"Back away from Mr. Watkins, sir," David advised, his voice low and firm.
"I am Mr. Watkins," the man said, confused. "Beau?"
"Lee?" Beau's legs almost gave out from under him and he leaned hard against the side of the SUV, feeling the black painted metal heating his skin. "Jesus Christ."
"Are you all right, sir?" David didn't look away from his target, his gun still trained on Beau's older brother.
"Parking lot," Beau said. David knew about his panic attacks. David had been there when Vin found Beau, beaten and bloody, on the asphalt, two years ago.
"Back. Up." David slid the rest of the way out of the vehicle. "I consider you a threatening individual."
"My God, David," Beau said. David wasn't wearing his typical three-piece suit, probably the first time Beau had ever seen him dressed casually, in black sweatpants and a white tank top, his gun holster buckled to his chest like some sort of kinky lingerie. Beau'd always suspected the raw strength underneath the tailored coats, but he'd never actually seen it. David was cut from a block of wood, hard muscles overlaid with tanned skin, marred here and there by scars, one of which could have been caused by nothing less than a bullet wound. "Lee is my brother."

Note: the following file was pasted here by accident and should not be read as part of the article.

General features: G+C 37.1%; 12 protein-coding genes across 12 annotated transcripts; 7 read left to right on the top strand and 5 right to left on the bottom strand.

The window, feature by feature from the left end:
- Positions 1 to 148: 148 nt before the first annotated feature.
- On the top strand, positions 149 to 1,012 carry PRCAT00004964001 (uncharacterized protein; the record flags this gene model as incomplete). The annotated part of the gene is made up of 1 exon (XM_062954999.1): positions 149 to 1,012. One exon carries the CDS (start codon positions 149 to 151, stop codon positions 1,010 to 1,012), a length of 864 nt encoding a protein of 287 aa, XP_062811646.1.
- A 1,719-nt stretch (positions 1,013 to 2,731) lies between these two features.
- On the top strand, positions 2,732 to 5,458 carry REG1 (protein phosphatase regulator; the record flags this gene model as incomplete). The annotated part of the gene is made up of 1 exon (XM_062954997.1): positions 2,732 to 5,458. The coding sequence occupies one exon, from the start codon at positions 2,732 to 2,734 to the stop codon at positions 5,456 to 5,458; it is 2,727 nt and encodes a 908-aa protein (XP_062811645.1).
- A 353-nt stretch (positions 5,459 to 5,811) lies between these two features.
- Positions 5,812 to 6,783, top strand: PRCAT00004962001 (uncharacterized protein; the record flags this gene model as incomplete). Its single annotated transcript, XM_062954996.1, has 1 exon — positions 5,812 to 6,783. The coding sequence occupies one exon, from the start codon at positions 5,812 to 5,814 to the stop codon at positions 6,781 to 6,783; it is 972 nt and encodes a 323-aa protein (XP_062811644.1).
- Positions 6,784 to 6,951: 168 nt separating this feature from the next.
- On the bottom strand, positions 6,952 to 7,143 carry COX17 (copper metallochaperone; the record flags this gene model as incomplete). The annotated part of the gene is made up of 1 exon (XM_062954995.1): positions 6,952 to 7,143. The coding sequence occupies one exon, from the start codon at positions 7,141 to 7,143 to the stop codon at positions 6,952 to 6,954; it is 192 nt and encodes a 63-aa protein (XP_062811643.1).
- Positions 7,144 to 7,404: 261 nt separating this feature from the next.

"Which does not negate the need to protect you from him, sir," David said. "I've heard about his letters. Not only that, but I saw Mr. Reyes's throat after spring break. This is a dangerous individual."
"I kinda dislocated his shoulder for that," Beau admitted. "Seriously, David, put the gun away and put on a shirt, you're makin' me horny."
"Yah, you're cute, kid, but not that cute." David gave Lee a particularly fierce look. "I am very fond of your brother. I will shoot you if I even think you're about to do something stupid. Are we crystal on this?"
"Yeah, clear, man," Lee said. He took a cautious step backward. "I just wanna talk to him. I'm not here to pick a fight."
Beau nodded. "Right. We'll go talk on the steps," he said.
Lee waited until they were out of earshot. "What the hell is that guy's problem?"